How do you compile your unobserved 'target' species?

I have a goal to log as many of the British Columbia flora species as possible. I figured the easiest way to do this was to start a project and add the taxa that I still hadn’t found on there. It worked great. It compiled all the observations of those species and I could search by project and check the map view to quickly find hotspot areas with lots of new species for me. Once in a while I could filter the observations of that project to the ones with me as the observer to identify any species that I had since found and could now remove.

Since it worked like a charm, I decided to try to add all of the species in the BC flora to the project taxon list in one go. After about 800, however, it bugged out the project and I stopped being able to add or remove taxa, receiving an ‘undefined’ error when I tried to save updates. It seems like this is a well-documented issue that has been happening for a long time without a fix, e.g., as discussed in this thread:

Has anyone tried something similar and found a workaround? Or a different approach entirely? How do you strategize for finding biodiversity hotspots for turning up lots of new species? This project was working perfectly but I’m not sure there’s an option for efficiently managing large species lists. Alternatively, is there a way to search the map areas for any species NOT already logged by a specific account? Looking for creative ideas here! There must be a way.

You can edit the url to search for observations of species unobserved by a certain user. See for example:

You can then use the typical inat filters to limit your search to different taxonomic groups or geographic areas. I have a similar goal and learning about this from a friend was a game changer.


I had no idea this was a valid field! Thanks so much. Really glad this exists. It’s a much more elegant solution.

As this isn’t something I actually do myself, I can’t offer a more nuanced solution that somebody actually navigating this problem themselves might be able to, but seems like subdivision is perhaps the way forward?

Split the targets into multiple projects of lower taxonomic groups, rather than a single monolithic project. Obviously the downside is that you’d have more maps to manually overlay to narrow down hotspots.

It’s super awesome to see another iNatter from BC who has a similar mindset that I do! I tend to have “wishlist species” I see other folks see but I haven’t. I want to log as many species as I can within the Metro Vancouver area, much smaller area though! Pleasure to see this thread!

I use a different approach for my unobserved target species. I made a list to compile the species that I have been keeping an eye out for and observe in the future! I call it my “iNat Wishlist”! The one minor frustration is that for some reason the list doesn’t update when I do eventually find them, I think at this point I’ve observed around 20-30/50 of these (the most recent is Dog Vomit Slime Mold for those curious!).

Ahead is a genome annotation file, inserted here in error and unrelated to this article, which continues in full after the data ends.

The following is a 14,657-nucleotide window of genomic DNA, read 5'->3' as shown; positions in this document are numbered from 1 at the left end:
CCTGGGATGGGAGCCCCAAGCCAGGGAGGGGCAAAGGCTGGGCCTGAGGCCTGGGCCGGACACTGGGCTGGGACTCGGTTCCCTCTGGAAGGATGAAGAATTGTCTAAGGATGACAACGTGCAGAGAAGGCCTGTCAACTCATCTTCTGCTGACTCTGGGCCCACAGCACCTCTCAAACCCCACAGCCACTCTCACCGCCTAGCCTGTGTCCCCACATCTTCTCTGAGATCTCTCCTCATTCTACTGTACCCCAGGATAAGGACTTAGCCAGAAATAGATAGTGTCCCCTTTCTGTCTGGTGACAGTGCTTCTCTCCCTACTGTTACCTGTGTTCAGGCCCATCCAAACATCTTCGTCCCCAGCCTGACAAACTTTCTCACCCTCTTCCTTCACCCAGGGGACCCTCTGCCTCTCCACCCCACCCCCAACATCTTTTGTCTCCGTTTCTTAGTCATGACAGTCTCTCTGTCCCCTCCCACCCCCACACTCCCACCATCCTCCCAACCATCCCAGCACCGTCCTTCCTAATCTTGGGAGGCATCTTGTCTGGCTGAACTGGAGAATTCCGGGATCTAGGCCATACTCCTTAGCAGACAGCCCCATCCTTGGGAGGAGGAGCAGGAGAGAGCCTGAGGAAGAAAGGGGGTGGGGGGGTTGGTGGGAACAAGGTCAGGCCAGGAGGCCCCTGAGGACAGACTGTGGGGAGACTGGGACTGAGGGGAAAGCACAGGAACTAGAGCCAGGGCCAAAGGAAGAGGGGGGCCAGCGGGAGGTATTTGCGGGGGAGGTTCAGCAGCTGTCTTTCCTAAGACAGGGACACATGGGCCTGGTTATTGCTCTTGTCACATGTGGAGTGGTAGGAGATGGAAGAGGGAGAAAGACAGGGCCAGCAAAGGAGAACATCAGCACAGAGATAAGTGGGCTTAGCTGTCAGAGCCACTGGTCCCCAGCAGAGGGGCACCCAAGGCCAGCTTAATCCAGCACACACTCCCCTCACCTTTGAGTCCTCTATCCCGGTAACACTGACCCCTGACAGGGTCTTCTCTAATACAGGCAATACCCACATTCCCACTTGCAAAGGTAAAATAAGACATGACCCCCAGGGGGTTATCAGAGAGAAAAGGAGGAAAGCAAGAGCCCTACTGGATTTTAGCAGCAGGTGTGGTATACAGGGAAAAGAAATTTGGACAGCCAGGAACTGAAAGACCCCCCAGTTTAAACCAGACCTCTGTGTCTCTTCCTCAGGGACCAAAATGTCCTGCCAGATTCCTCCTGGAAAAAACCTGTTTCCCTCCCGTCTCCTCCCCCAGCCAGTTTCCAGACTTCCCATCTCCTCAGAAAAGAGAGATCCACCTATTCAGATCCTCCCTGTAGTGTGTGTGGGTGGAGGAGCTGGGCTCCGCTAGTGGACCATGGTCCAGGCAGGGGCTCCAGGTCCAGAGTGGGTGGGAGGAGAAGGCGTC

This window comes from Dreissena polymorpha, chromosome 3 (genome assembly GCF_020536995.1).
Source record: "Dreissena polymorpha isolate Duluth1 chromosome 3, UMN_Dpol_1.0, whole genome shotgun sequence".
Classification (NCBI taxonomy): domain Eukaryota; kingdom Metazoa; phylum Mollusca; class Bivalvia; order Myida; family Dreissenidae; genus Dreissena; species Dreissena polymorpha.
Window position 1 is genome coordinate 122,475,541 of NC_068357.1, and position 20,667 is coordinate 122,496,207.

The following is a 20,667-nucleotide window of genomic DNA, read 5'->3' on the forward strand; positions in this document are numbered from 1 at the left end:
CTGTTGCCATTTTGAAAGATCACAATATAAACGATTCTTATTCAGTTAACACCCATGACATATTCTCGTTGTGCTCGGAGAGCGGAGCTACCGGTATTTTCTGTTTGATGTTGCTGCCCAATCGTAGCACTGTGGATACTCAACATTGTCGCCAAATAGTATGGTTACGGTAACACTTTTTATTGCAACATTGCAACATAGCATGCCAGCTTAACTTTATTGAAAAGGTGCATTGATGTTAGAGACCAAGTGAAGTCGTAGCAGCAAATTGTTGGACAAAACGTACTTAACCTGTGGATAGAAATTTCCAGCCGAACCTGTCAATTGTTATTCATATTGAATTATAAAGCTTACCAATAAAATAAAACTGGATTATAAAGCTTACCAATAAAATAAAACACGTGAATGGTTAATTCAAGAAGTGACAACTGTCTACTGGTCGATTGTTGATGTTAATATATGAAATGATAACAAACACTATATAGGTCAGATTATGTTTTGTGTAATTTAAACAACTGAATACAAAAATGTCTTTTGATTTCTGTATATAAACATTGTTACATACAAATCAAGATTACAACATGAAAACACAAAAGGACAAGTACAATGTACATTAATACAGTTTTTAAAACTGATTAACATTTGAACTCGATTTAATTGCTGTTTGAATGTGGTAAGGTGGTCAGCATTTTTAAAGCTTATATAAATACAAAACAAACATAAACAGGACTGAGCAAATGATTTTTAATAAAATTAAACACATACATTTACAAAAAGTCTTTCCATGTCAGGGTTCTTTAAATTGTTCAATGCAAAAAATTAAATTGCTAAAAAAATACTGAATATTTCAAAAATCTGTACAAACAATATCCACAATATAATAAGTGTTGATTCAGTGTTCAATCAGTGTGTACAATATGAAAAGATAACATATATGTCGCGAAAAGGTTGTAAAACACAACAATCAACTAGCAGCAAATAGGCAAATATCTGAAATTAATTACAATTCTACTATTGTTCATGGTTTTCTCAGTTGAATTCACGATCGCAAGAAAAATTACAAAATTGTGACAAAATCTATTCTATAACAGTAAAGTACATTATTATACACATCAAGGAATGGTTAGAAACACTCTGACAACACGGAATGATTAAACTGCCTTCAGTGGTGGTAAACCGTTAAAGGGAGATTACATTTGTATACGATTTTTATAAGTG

Link for anyone whose curious:

In terms of your second question, I use observation maps to help inform new places within the city to help find new places to explore!

as far as i know, the only workaround for updating such a project is to update it directly via the API using a script.

if you want to manage a large list, you can use a list.

to see which of the species you’ve observed from the list, you can just use the list_id parameter when searching for observations (/species). for example:

unobserved_by_user_id works, but it would compare the taxa observed in a particular area vs taxa a user observed anywhere, and it can get squirrely when there are subspecies involved in the comparison.

so if that’s not what you want, you really need to just generate a list of species you observed in an area (using your dynamic life list or using the Explore page or something similar), and then compare that against your reference list.

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Oh that’s splendid, thank you! Didn’t know it was just 17, I still have a lot more observing to do then! I just wished the tally on the side of the list would update though… It still says I’ve observed 0 of them for some reason. Not entirely sure how that works.

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lists are very old parts of the system, and they weren’t very scalable. so the system overseers have turned off many of the features of lists that automatically update them based on observations recorded.

it is possible to export species from your Dynamic Life List and load those to a list in the system, and in that way you would be able to compare your wish list against this other list.

however, i sort of think it’s easier to just export the wish list, export the Dynamic Life List, and then do the comparison outside the system.

it would be possible to write something to compare a Dynamic Life List to a reference list. however, since that’s just one of the many possible workflows for folks trying to compare recorded observations vs a reference list, i haven’t personally tried to automate that kind of workflow.

You can use my tool to get list of unobserved species in a project and/or place, next get they ids and add taxon_ids=1,2,3,4 to explore page.